Only a couple weeks ago, I wrote about why cloud storage is slowly leading us down a path where memories of our childhood are no longer reflected on, looking at the obsoletion of traditional film cameras and video recorders by smartphones as the main culprit. 

Today, I’m about to get a little hypocritical because it’s time we all accept that nostalgia is dumb. 

Now, to preface this article, I do want to clarify that I think nostalgia is nice in small doses. Getting whiffs of the old days can easily remind you of how times have changed, allowing for moments of either melancholic or placated reflection. 

It’s this reflection that I think gives nostalgia its value because it’s a type of reflection that actually produces something other than spurious emotions. After all, as I’ll be discussing in a future article, not all reflection is made equal. 

With this being said, nostalgic reflection suffers from recency bias like no other emotion does, and this is the root of my issue with it. 

Even since elementary school, reflecting on the past has always been a common way to pass the time. Conversation would just circle around items like what media you enjoyed, what toys you played with and what family traditions you had. 

One memory I remember is when seven-year-old me took one glance at the textbooks my older brothers had to use for classes and started to feel my stomach churn. 

When I saw that they were then doing their homework on sheets of notebook paper instead of handouts with pictures, I started to gag. 

Then, once my brother told me that I’d have to do that when I was their age, I practically vomited on the spot. Nothing was grosser than having to grow up. 

This trend doesn’t discontinue into middle school or high school either. As the relative class difficulty compared to kindergarten grows wider and the usage rate of self-deprecating humor increases, reminiscing on the “good old days” becomes a go-to way to ease the mind. 

Still, nostalgia is just a cheap drug that leaves you feeling warm for a little while until the melancholy hits and suddenly you think that your life is spiraling. 

People look at their past as this idyllic blurb that constantly escapes them as words like recess and nap time turned into standardized testing and essays and then into taxes, insurance and rent. It’s a slow dissent into madness. 

We dream of days when we had no responsibilities and no stress, and now it has become the defining attribute of the most recent generations. 

It’s a common trend in most internet circles too. People yearn for the days when the originals came out and before the sequels and remakes ruined everything. 

They create montages commemorating the mundanity of their childhood, putting it on this pedestal above their present situation.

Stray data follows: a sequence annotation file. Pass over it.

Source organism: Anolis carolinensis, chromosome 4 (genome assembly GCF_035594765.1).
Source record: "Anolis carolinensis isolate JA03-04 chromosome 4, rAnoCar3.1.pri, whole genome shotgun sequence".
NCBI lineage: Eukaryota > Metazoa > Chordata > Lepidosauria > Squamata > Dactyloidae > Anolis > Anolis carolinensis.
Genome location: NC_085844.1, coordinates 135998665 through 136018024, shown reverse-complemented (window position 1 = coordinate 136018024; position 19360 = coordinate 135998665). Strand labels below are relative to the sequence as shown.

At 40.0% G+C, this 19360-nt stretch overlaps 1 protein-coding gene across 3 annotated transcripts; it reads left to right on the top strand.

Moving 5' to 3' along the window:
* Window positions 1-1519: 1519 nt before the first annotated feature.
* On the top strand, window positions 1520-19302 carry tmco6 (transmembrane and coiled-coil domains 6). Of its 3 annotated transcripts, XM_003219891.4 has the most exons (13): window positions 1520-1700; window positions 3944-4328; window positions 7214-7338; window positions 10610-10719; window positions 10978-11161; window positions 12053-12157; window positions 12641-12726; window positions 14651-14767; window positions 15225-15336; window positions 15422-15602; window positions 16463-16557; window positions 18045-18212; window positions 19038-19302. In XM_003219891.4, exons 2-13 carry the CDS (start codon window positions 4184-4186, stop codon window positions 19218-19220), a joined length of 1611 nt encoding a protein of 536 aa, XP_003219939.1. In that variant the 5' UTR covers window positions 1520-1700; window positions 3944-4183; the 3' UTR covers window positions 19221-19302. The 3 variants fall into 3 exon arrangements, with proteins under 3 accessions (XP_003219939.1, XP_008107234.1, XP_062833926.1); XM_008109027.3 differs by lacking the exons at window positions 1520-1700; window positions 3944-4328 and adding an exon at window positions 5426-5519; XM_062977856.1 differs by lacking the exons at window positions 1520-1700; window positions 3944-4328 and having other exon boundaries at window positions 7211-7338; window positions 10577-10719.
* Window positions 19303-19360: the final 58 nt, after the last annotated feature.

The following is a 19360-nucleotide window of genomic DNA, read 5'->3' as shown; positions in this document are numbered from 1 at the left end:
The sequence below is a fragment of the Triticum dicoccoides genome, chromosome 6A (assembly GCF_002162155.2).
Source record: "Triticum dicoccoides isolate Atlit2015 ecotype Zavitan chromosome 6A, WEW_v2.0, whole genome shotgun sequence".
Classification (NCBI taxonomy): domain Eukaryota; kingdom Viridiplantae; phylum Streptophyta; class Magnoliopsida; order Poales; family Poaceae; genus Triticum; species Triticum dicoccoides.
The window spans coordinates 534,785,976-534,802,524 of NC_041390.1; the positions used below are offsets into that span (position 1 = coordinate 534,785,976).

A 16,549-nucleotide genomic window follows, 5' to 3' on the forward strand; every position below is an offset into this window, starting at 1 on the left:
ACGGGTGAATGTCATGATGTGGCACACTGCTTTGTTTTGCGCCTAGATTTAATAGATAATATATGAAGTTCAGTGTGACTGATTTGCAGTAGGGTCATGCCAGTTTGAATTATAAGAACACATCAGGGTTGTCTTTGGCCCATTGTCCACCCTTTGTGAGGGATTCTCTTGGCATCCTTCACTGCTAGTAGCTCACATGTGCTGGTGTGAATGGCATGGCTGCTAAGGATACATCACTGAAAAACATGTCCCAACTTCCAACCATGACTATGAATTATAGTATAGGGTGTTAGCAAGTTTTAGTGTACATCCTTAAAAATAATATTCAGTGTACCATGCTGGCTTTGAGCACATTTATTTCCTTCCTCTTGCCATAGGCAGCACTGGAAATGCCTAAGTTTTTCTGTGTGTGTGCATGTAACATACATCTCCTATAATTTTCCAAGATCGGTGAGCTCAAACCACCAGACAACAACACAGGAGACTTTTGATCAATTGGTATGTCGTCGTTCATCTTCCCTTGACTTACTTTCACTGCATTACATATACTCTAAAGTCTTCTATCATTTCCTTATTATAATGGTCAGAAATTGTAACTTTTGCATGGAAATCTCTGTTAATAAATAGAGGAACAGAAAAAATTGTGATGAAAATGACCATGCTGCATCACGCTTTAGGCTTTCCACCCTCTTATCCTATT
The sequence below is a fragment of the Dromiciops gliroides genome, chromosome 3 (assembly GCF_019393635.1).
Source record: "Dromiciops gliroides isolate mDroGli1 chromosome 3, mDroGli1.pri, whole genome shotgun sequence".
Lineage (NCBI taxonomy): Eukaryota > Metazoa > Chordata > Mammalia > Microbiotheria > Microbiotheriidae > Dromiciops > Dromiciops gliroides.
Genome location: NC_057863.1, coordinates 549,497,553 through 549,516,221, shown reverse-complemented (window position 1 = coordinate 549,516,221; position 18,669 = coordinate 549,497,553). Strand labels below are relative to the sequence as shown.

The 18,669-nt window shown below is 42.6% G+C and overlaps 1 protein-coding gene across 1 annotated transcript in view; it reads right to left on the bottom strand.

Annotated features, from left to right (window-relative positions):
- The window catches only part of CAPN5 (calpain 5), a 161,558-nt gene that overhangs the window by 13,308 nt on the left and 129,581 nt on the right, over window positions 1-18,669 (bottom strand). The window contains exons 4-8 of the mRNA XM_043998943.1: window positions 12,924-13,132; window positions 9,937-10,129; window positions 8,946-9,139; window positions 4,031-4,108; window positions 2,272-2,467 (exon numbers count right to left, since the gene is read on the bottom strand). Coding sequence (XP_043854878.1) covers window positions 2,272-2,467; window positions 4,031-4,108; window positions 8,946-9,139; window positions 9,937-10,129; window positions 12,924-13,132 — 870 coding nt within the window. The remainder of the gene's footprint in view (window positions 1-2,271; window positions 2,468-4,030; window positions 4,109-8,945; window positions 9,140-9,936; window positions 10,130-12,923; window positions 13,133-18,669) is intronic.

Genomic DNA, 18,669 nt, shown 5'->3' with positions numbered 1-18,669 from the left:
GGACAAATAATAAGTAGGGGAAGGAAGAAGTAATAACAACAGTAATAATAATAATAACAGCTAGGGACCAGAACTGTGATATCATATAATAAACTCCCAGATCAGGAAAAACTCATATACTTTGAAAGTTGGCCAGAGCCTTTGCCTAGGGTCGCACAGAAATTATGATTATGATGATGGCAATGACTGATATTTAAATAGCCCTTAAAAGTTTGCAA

But why does it have to be this way? I’d argue that growing up is actually kind of nice. 

The people we were in our past were no soothsayers. We didn’t have the foresight nor the ability to stop and think about what awaited us in life. We just kind of went with the flow without a shroud of awareness about the world around us. 

To some, this awareness is the root of the pain because ignorance is bliss. After all, the world seems like such a cruel place. Whether you watch the news or not, most of what you hear about is a tragedy of some kind. 

Most things are framed in terms of the negatives and never the positives. 

My classes? Difficult. The professor? Sucks, beyond comparison. This assignment? Stupidest thing I’ve ever done. 

However, this ability to be aware of our lives, where we came from and where we want to go, is what makes growing up awesome. 

When I contemplate my past, I don’t spend much time thinking about how much better life was. Instead, I recognize the constant flow of time. 

I see the clips of me as a toddler with my eyes glued to the video recorder as I walk back and forth repeatedly because my mom laughed the first time I did it as a character-defining moment. In other words, ever since I was baby, I’ve always been one to keep the bit going for a tad too long. 

When I see people sucked in by their nostalgia, they act like the people they are today and their circumstances of today are somehow completely disconnected to who they once were. It’s as if the fact that they can’t go back or obtain it again makes it this storybook reality apart from our own. 

Fortunately, I have a message for such delusional people: you’re still living that storybook reality. 

Fictional stories without progression are criticized, and the same should apply to us in the nonfiction world. 

Analyzing the hero’s journey in literature, we take one look at the reluctant hero and roll our eyes. Their initial stubbornness is apparent and the tribulations they face are challenging, yet at the end of the journey, the catharsis is fulfilling. 

Growing up is no different. 

Yeah, taxes are difficult. I’d know, I’m an accounting major. But is it so bad that I would want to return to being that attention-seeking baby? Heck no. 

In turn, when I reflect on my past, I see a version of life I don’t want to return to because it’s incomplete, derivative and unfulfilled. It’s the exposition of our stories, and while often conflict-free and low-stress, it isn’t very satisfying. 

Hence, nostalgia is merely complacency in disguise, and I want none of it even if it means having to learn what a deductible is.

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